Credit for Excessive Residential Property Tax: The bill provides that for property taxes payable in 2006 and 2007, the county fiscal body may decide whether to authorize the credit for residential property taxes in excess of 2% of the gross assessed value of the property. For property taxes payable in 2008 and 2009, the bill provides a credit for residential property taxes in excess of 2% of the gross assessed value of the property (without any action by the county fiscal body). For property taxes payable in 2010 and after, the bill provides a credit for taxes in excess of 2% of the gross assessed value of all real and personal property (without any action by the county fiscal body).
2006 House Bill 1400
Let your State Representative and State Senator know that you oppose local tax increases fraudulently presented as property tax relief. You can go to Who's Your Legislator? at http://www.in.gov/apps/sos/legislator/search/ to find your Indiana State Representative and Indiana Senate district numbers. You can then go to the Watchdog Indiana Taxpayer Friendly Scorecard to find the E-mail address and phone numbers for your State Representative and State Senator.
The Governor, the Indiana Association of Cities and Towns, and various special interest cronies in the General Assembly support a local tax sales tax, a local food and beverage tax, a local innkeeper's tax, and a local supplemental local income tax under the guise of "fiscal flexibility for local governments as a long-term solution to property tax relief." Local tax increases such as these are included in the Indiana 2006 House Bill 1400.
Introduced by Republican Representative Matthew Whetstone, HB 1400 eliminates more than a hundred county level positions, including township assessors, small claims judges and small claims constables. It additionally allows for the consolidation of adjacent counties, townships, municipalities and school districts. Most alarming, however, are the new taxes that are buried in the legislation's fine print. If the bill passes, Hoosiers already drowning in taxes will have been thrown an anchor by Governor Daniels and his lapdog General Assembly.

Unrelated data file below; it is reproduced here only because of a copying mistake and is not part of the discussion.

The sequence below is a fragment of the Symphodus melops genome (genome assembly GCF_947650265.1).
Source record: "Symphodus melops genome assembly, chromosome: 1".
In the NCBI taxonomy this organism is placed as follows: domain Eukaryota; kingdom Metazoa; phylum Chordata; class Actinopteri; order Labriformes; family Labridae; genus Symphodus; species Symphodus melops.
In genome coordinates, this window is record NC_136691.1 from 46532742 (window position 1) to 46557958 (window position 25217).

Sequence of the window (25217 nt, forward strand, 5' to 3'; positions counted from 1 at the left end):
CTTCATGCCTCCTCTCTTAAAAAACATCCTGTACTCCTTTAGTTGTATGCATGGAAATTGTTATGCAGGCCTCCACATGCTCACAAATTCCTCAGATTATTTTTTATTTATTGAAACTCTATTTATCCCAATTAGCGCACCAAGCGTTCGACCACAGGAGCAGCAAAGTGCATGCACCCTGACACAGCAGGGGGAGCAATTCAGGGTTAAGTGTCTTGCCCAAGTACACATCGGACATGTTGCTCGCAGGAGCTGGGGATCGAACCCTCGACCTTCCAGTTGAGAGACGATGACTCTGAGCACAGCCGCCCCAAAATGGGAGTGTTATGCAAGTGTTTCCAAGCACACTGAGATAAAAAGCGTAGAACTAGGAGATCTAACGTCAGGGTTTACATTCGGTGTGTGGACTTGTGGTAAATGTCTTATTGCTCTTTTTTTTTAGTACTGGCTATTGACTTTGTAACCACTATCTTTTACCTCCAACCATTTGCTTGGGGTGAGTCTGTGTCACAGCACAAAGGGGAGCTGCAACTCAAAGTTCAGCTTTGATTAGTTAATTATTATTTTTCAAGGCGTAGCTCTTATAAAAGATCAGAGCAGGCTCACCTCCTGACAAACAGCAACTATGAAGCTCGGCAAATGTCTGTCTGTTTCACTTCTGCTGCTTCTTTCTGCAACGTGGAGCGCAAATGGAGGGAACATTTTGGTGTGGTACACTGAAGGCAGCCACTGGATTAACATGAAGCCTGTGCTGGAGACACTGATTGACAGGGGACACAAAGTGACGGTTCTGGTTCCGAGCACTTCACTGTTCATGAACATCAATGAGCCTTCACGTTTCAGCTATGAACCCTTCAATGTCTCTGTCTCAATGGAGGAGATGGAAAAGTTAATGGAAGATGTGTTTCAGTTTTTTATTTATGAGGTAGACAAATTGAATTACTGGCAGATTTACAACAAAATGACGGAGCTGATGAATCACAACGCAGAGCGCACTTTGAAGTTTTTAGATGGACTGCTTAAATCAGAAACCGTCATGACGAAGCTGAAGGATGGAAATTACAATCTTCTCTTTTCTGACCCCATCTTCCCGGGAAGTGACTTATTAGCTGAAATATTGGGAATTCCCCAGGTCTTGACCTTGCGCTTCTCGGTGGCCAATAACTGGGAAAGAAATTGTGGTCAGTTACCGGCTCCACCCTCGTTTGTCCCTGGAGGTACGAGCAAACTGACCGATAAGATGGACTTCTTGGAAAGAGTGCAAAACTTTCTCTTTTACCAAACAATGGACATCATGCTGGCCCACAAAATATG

The bill allows counties to implement several additional taxes, called "Supplemental Local Taxes," including a local sales tax, a local food and beverage tax, and a local innkeeper's tax. If adopted, the law would also permit the introduction of a supplemental local income tax. Of course, these taxes would be in addition to, and not in replace of, any taxes Hoosiers are currently paying.
The local sales tax would be applied to all transactions within a county that are already subject to sales tax, which would include all retail transactions other than for food. The local food and beverage tax would apply to all eating and drinking establishments within the county, and the local innkeeper's tax would be levied on hotel guests. The supplemental local income tax would be calculated on each county taxpayer's adjusted gross income. Each of these taxes would be imposed by the county's fiscal body at an initial rate of 0.1% apiece, with room for increases.
While the bill legislates how the Supplemental Local Taxes can be used, there's a catch. The county will be required to form two funds, a property tax replacement account fund and a miscellaneous revenue shares account fund. Eighty percent of the revenue from the combined taxes will be placed in the property tax replacement account, and twenty percent will go into the miscellaneous revenue shares fund. The money that is deposited into the property tax replacement account will be credited proportionally to the county's property tax payers as credits to their property taxes due. This so-called relief for property owners is a hollow provision. The distribution from the property tax replacement account is made only if the county does not have any bonds, leases, obligations, or other evidences of indebtedness. Only after the county's obligations are paid will monies from the property tax replacement account be credited to the county's property taxpayers.